[This article was first published in the November, 2008, issue of
Larry’s Final Cut Pro Newsletter. Click here to subscribe.]
Jonny Elwyn writes:
just a quick question, I’m about to hand over a DVD for IKEA, to a post house to be on-lined, and i have done a rough and ready sound mix (for client viewings) on the FCP timeline which involves 5/6 mics. To do the mixing quickly i have just added edits into the tracks, then adjusted the volume on either side as desired (so rather than keyframing anything, i’ve used the cuts to separate bits)
my question is – will the cuts (which are in continuous time code – with the little red triangles in FCP) translate into the OMF or will they essentially be ignored? But how will the differing levels operate on either side of the cuts?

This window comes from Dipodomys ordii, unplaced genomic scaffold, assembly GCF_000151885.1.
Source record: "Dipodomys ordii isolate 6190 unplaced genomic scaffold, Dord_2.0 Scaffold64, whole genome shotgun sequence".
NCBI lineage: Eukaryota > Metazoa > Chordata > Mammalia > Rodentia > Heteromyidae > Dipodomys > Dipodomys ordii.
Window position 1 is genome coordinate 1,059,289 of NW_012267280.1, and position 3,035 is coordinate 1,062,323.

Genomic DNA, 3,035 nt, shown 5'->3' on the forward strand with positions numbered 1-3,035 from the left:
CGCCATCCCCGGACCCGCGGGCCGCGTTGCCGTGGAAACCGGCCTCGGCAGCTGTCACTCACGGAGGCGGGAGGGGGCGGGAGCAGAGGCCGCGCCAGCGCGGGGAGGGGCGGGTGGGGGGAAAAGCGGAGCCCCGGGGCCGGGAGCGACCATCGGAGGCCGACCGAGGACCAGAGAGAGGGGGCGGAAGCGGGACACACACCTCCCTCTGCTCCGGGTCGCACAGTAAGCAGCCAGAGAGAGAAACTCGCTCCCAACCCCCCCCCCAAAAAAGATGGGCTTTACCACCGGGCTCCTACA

Larry replies: Jonny, the answer to your question is not the answer to your question…
First, FCP 5.x ignores volume levels when exporting an OMF. FCP 6.x allows you to include both audio levels and pan as part of the export dialog.
However, that answer misses the point.
As my article earlier in this issue made clear, as soon as a mix is imported into an audio application, such as Soundtrack Pro or ProTools, the audio engineer is going to checker-board all the clips to make sure the same clips are on the same track, then remove all your keyframes so that they can adjust your levels with much more precise tools than exist inside Final Cut.
So, the REAL answer is that while you can include the levels if you want, they will be removed during the mix by the audio engineer.